Once in a while I “run into” reality TV while channel surfing. There seems to be a series about every topic imaginable — from pitching a new product to remodeling your bathroom. To be expected, I am drawn to shows which include a coach that whips a home or business into shape. Most of these coaches are of the “no-nonsense” variety
I’m all for obliterating a bit of denial and the clutter that may accompany it. Sometimes moving through the “muck” is the only way forward.
The psychology of your workspace
Work spaces are an interesting topic to consider. I find they often reflect problems brewing on a much deeper level. I’ve seen all sorts of work spaces — messy environments, dark conference rooms and walls without a single picture or plaque. The environment always seems to speak to me about its resident: I’m unsettled. I’m depressed. I’m not committed to being here. I want out.
Last week I happened upon a show called “The Amandas” (I am assuming a word play on the movie “Heathers”, although these girls are not nearly as scary). The real “Amanda” is a clutter and organizational maven of tremendous proportions. She’s tough, driven and really knows how to purge unwanted stuff and the attached emotional baggage. When her team is finished, the business or home is in perfect order and the benefits seems to go much further than the outward presentation. There is gratitude and relief, as the process of altering the physical space seems to allow the individuals to move forward and become more effective.
So, does your space say — “Abandon hope, all ye who enter here?” — if so, some changes are in order.
Why it matters
As much as we’d like to think that skills are the only factor contributing to becoming successful and serving customers, the fact remains that where we work contributes to how we work.
Here are just a few reasons to pay attention to the physical space where you work:
- You need to be effective — as form follows function. If you don’t have a workspace that functions properly, you will most likely become less productive. If you find yourself clearing off a space to work — or your team has to stand during morning briefings (because you have no area that allows all of you to sit and gather) you have a problem.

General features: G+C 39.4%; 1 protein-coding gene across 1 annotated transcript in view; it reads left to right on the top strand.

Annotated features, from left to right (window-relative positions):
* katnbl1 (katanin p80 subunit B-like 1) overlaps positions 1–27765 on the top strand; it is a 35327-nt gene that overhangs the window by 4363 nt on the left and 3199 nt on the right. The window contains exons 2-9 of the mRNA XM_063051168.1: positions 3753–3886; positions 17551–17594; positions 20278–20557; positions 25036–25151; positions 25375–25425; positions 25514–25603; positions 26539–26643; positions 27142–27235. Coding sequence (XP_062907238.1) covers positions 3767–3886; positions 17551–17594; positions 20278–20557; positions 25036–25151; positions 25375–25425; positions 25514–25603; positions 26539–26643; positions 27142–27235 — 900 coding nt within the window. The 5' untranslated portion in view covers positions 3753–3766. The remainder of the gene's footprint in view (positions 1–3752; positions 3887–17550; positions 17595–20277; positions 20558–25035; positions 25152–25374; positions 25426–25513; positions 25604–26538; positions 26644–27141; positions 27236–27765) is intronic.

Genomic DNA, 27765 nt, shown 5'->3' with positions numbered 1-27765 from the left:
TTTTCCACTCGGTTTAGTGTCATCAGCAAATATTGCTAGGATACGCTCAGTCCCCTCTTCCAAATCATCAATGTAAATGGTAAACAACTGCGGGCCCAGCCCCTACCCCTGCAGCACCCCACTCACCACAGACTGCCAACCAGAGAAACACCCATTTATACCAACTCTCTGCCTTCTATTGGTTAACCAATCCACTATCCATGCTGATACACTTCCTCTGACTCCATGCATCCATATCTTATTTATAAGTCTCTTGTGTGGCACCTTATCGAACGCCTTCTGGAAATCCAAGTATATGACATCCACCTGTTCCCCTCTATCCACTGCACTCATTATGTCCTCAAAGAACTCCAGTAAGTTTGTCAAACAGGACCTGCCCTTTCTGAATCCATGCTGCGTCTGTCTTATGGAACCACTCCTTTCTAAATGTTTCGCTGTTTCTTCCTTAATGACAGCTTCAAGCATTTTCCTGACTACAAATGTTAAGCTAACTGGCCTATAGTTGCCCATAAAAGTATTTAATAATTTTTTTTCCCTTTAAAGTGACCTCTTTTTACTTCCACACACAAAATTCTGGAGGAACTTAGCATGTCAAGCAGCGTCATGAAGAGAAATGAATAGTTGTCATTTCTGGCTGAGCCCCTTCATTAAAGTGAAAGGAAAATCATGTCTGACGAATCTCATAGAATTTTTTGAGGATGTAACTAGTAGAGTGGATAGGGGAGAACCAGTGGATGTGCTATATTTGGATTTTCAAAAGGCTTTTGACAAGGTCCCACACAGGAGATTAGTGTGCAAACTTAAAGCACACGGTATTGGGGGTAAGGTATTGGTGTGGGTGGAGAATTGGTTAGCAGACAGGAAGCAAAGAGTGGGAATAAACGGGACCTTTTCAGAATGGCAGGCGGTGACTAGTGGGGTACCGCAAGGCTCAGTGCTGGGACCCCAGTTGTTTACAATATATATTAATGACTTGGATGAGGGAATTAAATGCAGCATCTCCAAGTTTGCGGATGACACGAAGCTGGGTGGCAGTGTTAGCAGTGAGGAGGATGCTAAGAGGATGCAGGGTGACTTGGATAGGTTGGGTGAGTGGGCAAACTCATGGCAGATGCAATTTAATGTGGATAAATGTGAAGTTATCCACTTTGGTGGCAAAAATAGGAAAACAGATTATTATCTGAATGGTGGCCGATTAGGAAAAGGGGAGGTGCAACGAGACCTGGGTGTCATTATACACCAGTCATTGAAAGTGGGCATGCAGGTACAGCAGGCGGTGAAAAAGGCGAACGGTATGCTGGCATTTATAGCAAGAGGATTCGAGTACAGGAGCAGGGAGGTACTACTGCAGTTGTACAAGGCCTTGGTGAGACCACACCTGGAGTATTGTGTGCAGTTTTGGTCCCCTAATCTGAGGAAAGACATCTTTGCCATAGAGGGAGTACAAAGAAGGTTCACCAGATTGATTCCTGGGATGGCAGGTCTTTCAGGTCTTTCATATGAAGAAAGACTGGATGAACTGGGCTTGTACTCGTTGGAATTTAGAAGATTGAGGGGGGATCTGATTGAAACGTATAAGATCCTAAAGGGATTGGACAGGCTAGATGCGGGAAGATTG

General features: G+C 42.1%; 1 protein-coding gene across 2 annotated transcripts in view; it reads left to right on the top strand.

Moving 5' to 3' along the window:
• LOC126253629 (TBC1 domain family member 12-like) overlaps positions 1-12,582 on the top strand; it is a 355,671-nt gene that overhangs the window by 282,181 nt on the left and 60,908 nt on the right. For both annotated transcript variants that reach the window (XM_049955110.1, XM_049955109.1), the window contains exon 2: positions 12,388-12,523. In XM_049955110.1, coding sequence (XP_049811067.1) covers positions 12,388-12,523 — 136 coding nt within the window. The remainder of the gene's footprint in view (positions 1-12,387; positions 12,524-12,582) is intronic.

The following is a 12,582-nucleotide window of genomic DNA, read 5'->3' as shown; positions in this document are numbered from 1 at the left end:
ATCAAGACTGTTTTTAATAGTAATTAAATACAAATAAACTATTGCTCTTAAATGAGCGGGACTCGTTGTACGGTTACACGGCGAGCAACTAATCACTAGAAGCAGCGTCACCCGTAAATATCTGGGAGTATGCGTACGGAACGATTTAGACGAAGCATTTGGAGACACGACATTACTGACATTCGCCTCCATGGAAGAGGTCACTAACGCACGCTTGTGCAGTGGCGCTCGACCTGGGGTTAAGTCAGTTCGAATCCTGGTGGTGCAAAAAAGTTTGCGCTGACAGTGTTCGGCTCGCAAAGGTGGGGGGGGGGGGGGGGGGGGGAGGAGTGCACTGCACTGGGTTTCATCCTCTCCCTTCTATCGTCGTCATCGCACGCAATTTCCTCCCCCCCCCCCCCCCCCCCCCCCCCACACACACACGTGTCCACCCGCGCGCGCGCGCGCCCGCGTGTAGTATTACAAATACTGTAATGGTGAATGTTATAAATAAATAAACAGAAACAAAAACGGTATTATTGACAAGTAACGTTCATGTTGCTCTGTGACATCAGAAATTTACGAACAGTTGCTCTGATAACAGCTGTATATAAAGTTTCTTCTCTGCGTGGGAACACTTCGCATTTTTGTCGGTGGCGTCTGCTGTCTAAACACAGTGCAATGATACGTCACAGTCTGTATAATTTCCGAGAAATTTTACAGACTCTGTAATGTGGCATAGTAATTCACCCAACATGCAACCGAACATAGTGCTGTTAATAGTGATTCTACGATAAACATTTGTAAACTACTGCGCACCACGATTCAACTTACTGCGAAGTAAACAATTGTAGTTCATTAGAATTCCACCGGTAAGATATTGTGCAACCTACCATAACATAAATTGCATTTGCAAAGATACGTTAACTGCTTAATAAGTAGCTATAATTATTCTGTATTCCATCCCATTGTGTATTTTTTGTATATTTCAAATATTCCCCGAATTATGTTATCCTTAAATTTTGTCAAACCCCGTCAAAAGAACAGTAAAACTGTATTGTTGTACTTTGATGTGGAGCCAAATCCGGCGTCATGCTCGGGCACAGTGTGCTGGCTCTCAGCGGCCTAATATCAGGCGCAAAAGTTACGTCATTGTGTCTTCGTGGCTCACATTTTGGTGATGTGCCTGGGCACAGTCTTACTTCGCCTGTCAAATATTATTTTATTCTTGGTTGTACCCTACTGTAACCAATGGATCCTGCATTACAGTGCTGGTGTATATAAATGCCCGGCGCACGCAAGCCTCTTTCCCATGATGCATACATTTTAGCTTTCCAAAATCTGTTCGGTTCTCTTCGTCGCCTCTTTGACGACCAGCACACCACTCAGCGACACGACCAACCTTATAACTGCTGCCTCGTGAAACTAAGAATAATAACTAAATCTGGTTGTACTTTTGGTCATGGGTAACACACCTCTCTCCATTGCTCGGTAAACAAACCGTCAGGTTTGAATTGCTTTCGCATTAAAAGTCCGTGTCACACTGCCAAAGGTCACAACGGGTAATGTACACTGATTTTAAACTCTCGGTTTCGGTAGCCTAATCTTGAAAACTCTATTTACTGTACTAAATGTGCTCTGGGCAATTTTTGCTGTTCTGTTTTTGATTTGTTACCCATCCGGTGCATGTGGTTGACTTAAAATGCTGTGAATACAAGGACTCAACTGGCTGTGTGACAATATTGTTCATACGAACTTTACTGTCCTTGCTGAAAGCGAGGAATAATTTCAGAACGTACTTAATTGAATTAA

- Your surroundings can be a source of inspiration. Living and working in a well designed space can help ideas flow. Qualities such as color, lighting, sound, office configuration and the furniture all come into play. If your office is so dark it depresses you, that’s a problem. If you have a set up with closed cubicles and collaboration is key, that’s a problem as well. You get the idea.
- You need to project a positive image for your customers. Your physical space is a reflection of how you see yourself, and your business. The style, form and function of your space, all contribute to your image. If you work in a creative industry (advertising, design, etc.) your workspace is even more important — as it is a reflection of what you can achieve for your customers.
It seems that becoming more effective, can possibly start on the surface and trickle down to the other aspects of your work life. When you really think about it – sometimes rearranging the furniture is much more than it seems.
More on the topic here:
Greatly Improve Your Physical Workspace with Small Changes, Lifehacker.
Physical Workspace Considerations, Steelcase.
Dr. Marla Gottschalk is a Workplace Psychologist and coach located in East Lansing, Michigan. Connect with her on Twitter and Linkedin.
2 thoughts on “Yep. Your Physical Work Space Still Matters”
I think I should change the name of this post to “Abandon Hope, all ye who enter here.” I have seen work spaces that are not unlike this description. I have to ask them: How do you work here? Thanks so much for reading, Miriam!
Marla, I just got a visual from the movie Joe vs the Volcano. I don’t know if you saw the movie, but in the beginning, Tom Hanks works in a horrible office with buzzing fluorescent lights and a sign on the wall which reads, “Abandon Hope, all ye who enter here.”
I realize this reference is not real life, but I do know someone who works in a cubicle where the chairs are all broken down and like the movie, the lights buzz consistently.
Thanks for bringing this often overlooked but important topic to the forefront. Miriam